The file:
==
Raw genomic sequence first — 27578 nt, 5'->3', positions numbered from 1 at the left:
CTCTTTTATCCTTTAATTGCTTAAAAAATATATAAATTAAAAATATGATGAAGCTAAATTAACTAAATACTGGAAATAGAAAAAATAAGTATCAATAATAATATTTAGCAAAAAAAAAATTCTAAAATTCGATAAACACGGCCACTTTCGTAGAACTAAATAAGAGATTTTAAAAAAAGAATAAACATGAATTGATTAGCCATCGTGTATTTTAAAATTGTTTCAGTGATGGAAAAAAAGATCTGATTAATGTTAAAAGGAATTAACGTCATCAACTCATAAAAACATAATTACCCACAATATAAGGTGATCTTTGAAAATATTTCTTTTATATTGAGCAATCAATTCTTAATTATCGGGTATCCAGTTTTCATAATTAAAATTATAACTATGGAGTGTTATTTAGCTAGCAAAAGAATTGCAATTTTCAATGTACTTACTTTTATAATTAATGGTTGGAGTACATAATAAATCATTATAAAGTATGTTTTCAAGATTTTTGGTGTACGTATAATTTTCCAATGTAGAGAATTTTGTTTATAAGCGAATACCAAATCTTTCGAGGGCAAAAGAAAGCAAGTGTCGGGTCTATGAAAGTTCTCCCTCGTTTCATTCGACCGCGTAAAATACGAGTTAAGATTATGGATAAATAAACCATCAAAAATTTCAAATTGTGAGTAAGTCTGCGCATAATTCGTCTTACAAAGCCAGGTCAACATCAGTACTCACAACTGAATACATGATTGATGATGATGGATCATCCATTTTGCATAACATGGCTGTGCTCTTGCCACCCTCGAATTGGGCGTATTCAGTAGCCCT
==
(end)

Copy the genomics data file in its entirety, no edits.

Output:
Raw genomic sequence first — 27578 nt, 5'->3', positions numbered from 1 at the left:
CTCTTTTATCCTTTAATTGCTTAAAAAATATATAAATTAAAAATATGATGAAGCTAAATTAACTAAATACTGGAAATAGAAAAAATAAGTATCAATAATAATATTTAGCAAAAAAAAAATTCTAAAATTCGATAAACACGGCCACTTTCGTAGAACTAAATAAGAGATTTTAAAAAAAGAATAAACATGAATTGATTAGCCATCGTGTATTTTAAAATTGTTTCAGTGATGGAAAAAAAGATCTGATTAATGTTAAAAGGAATTAACGTCATCAACTCATAAAAACATAATTACCCACAATATAAGGTGATCTTTGAAAATATTTCTTTTATATTGAGCAATCAATTCTTAATTATCGGGTATCCAGTTTTCATAATTAAAATTATAACTATGGAGTGTTATTTAGCTAGCAAAAGAATTGCAATTTTCAATGTACTTACTTTTATAATTAATGGTTGGAGTACATAATAAATCATTATAAAGTATGTTTTCAAGATTTTTGGTGTACGTATAATTTTCCAATGTAGAGAATTTTGTTTATAAGCGAATACCAAATCTTTCGAGGGCAAAAGAAAGCAAGTGTCGGGTCTATGAAAGTTCTCCCTCGTTTCATTCGACCGCGTAAAATACGAGTTAAGATTATGGATAAATAAACCATCAAAAATTTCAAATTGTGAGTAAGTCTGCGCATAATTCGTCTTACAAAGCCAGGTCAACATCAGTACTCACAACTGAATACATGATTGATGATGATGGATCATCCATTTTGCATAACATGGCTGTGCTCTTGCCACCCTCGAATTGGGCGTATTCAGTAGCCCT